This is the situation that Constantine inherited upon ascending the throne. The emperor had, by the 4th century, more power than they ever had before, and that any republican or democratic state in Rome or Greece could ever have. Yet, the ancient recognition that even the mightiest of men was not outside the bounds of certain limits remained, and was even, I would argue, augmented. The major difference was that the guardianship of this unwritten, invisible law was now vested in the hands of a concrete and visible institution: the Church.
The relationship betweenthe Church and the State in the Christian Roman empire (the so-called “Byzantine” empire), is well known, and has been hottly debated through the centuries. It has also often been viewed with a certain bias, with a certain suspicion if not a downright hostility. Yet it suffices to mention the opposition to various state-sponsored (so they were viewed) heresies to show that we are far from a Church subjected to an all-powerful State. We remember all too well the Monothelite controversy, in which St. Maximus the Confessor eventually gave his life, or again the countless victims of Iconoclasm (mostly monks but also lay people) put to death by the Emperor for refusing to submit to the decree. We have in these examples a certain limitation already put upon the Emperors: they should not interfere with ecclesiastical matters, no matter how powerful they were.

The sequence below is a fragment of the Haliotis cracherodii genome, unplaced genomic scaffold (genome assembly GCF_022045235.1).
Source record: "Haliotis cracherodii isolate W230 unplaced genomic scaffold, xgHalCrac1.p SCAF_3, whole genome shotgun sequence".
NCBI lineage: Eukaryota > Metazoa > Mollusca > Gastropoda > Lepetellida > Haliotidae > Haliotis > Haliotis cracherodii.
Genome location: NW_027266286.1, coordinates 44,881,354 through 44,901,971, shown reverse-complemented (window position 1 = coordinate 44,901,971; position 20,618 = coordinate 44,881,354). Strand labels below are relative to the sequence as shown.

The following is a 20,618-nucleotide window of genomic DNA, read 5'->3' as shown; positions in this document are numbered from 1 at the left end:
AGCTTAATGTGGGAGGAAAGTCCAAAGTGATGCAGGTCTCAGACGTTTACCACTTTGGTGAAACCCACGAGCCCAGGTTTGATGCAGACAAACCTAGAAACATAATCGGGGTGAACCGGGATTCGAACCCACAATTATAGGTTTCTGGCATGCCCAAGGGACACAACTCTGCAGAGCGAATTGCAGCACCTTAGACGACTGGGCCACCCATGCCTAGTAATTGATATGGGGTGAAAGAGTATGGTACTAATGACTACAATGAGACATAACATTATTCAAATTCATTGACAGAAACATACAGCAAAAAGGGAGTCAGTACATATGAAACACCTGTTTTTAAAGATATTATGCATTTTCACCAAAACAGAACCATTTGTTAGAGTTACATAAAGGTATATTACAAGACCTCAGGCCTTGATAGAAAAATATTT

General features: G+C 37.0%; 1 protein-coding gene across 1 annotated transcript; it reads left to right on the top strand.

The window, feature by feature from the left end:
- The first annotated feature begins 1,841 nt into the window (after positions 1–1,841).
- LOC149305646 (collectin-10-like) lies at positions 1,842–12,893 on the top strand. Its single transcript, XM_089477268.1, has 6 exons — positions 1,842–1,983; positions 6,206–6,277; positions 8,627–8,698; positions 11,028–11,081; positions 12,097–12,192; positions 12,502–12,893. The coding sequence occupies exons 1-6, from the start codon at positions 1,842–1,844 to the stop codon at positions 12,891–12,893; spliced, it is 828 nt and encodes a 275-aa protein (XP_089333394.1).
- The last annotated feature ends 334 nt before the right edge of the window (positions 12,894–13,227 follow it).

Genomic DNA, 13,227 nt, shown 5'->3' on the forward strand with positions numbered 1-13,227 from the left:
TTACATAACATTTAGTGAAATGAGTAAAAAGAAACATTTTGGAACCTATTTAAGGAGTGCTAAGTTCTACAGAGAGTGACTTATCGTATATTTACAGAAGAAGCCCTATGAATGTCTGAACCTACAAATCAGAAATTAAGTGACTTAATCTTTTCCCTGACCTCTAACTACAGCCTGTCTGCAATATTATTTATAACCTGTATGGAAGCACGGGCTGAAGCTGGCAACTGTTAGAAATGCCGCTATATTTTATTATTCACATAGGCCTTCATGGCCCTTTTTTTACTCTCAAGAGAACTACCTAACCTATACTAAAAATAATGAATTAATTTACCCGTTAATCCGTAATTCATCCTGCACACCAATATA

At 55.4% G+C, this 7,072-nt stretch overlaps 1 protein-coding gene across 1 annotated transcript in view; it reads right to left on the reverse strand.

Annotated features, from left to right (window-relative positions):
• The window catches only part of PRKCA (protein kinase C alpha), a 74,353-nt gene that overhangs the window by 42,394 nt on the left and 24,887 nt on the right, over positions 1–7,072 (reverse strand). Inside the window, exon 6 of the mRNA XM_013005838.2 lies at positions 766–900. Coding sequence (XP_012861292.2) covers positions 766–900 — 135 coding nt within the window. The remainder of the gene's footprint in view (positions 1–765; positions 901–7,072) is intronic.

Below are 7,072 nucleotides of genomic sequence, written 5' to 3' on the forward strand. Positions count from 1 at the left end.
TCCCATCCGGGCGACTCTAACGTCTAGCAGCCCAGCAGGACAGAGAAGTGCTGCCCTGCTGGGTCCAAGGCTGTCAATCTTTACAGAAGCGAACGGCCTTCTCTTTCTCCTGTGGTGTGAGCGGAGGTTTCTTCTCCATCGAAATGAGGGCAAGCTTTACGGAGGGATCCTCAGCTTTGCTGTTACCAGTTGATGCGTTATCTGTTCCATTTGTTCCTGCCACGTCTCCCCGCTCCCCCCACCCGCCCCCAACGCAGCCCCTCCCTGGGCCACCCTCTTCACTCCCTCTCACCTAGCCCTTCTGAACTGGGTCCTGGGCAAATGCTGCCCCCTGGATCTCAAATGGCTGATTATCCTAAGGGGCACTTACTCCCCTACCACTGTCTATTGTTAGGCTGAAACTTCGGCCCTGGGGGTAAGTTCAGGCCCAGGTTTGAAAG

But there was another domain in which the Church made its authority felt, and which would perhaps have deeper and more long-lasting consequences: the moral domain. This is primodrial because it addresses not just ecclesiastical matters, but social matters, that is, to the whole society, including (we could even say, beginning with) the emperor. We will recall St. John Chrysostom’s critics of Emperess Eudoxia’s extravagant behavior (for which he was twice exiled and died the second time). But the best and most powerful illustration of the Church’s guardianship of the new unwritten moral laws is perhaps the story of St. Ambrose, bishop of Milan, humiliating the Emperor. Let us briefly recall here that Theodosius, the emperor, had put to death 7,000 of the citizens of Thessalonica, Greece, in retaliation for the murder of the Roman governor there. On his return to Milan, the bishop barred him access to the church, holding this discourse reported by Theodoret:
“You do not reflect, it seems, O Emperor, on the guilt you have incurred by that great massacre; but now that your fury is appeased, do you not perceive the enormity of your crime? You must not be dazzled by the splendor of the purple you wear, and be led to forget the weakness of the body which it clothes. Your subjects, O Emperor, are of the same nature as yourself, and not only so, but are likewise your fellow servants; for there is one Lord and Ruler of all, and He is the maker of all creatures, whether princes or people. How would you look upon the temple of the one Lord of all? How could you lift up in prayer hands steeped in the blood of so unjust a massacre? Depart then, and do not by a second crime add to the guilt of the first.” –from Theodoret, Ecclesiastical History